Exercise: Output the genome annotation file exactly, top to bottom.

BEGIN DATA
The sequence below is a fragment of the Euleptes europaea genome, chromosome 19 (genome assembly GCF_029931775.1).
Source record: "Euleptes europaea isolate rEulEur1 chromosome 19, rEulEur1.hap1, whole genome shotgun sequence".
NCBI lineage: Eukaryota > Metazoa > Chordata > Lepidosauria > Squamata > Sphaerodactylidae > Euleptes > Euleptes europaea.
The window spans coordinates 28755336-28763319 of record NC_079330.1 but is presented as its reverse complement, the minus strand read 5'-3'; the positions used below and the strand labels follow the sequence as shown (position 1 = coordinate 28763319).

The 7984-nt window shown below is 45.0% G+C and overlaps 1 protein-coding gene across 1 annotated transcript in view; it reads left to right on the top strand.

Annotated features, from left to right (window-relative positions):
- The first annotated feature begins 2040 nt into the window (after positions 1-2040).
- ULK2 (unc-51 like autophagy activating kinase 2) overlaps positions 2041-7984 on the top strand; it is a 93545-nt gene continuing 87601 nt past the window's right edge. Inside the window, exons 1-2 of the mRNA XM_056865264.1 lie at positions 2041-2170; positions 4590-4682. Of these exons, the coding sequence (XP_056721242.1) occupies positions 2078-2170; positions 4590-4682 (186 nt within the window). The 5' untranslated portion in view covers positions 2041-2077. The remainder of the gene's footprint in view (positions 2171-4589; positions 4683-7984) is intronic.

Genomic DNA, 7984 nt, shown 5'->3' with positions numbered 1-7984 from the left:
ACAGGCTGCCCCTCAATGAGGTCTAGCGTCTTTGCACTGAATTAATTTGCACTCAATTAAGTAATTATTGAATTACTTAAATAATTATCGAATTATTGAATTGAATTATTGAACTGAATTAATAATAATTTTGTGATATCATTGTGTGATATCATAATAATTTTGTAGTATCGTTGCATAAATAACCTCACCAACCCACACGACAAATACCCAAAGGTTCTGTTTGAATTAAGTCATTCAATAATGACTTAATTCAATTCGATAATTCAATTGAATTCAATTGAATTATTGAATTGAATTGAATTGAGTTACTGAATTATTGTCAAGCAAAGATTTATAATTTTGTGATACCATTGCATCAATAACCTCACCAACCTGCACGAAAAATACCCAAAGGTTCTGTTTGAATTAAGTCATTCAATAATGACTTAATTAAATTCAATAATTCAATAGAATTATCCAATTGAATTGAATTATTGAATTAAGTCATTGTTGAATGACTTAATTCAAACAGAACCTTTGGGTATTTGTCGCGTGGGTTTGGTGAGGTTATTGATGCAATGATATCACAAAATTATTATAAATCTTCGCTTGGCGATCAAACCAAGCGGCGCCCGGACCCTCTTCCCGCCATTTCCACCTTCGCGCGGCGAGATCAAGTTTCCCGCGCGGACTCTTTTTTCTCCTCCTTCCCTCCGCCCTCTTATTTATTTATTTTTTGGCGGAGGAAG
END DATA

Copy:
The sequence below is a fragment of the Euleptes europaea genome, chromosome 19 (genome assembly GCF_029931775.1).
Source record: "Euleptes europaea isolate rEulEur1 chromosome 19, rEulEur1.hap1, whole genome shotgun sequence".
NCBI lineage: Eukaryota > Metazoa > Chordata > Lepidosauria > Squamata > Sphaerodactylidae > Euleptes > Euleptes europaea.
The window spans coordinates 28755336-28763319 of record NC_079330.1 but is presented as its reverse complement, the minus strand read 5'-3'; the positions used below and the strand labels follow the sequence as shown (position 1 = coordinate 28763319).

The 7984-nt window shown below is 45.0% G+C and overlaps 1 protein-coding gene across 1 annotated transcript in view; it reads left to right on the top strand.

Annotated features, from left to right (window-relative positions):
- The first annotated feature begins 2040 nt into the window (after positions 1-2040).
- ULK2 (unc-51 like autophagy activating kinase 2) overlaps positions 2041-7984 on the top strand; it is a 93545-nt gene continuing 87601 nt past the window's right edge. Inside the window, exons 1-2 of the mRNA XM_056865264.1 lie at positions 2041-2170; positions 4590-4682. Of these exons, the coding sequence (XP_056721242.1) occupies positions 2078-2170; positions 4590-4682 (186 nt within the window). The 5' untranslated portion in view covers positions 2041-2077. The remainder of the gene's footprint in view (positions 2171-4589; positions 4683-7984) is intronic.

Genomic DNA, 7984 nt, shown 5'->3' with positions numbered 1-7984 from the left:
ACAGGCTGCCCCTCAATGAGGTCTAGCGTCTTTGCACTGAATTAATTTGCACTCAATTAAGTAATTATTGAATTACTTAAATAATTATCGAATTATTGAATTGAATTATTGAACTGAATTAATAATAATTTTGTGATATCATTGTGTGATATCATAATAATTTTGTAGTATCGTTGCATAAATAACCTCACCAACCCACACGACAAATACCCAAAGGTTCTGTTTGAATTAAGTCATTCAATAATGACTTAATTCAATTCGATAATTCAATTGAATTCAATTGAATTATTGAATTGAATTGAATTGAGTTACTGAATTATTGTCAAGCAAAGATTTATAATTTTGTGATACCATTGCATCAATAACCTCACCAACCTGCACGAAAAATACCCAAAGGTTCTGTTTGAATTAAGTCATTCAATAATGACTTAATTAAATTCAATAATTCAATAGAATTATCCAATTGAATTGAATTATTGAATTAAGTCATTGTTGAATGACTTAATTCAAACAGAACCTTTGGGTATTTGTCGCGTGGGTTTGGTGAGGTTATTGATGCAATGATATCACAAAATTATTATAAATCTTCGCTTGGCGATCAAACCAAGCGGCGCCCGGACCCTCTTCCCGCCATTTCCACCTTCGCGCGGCGAGATCAAGTTTCCCGCGCGGACTCTTTTTTCTCCTCCTTCCCTCCGCCCTCTTATTTATTTATTTTTTGGCGGAGGAAG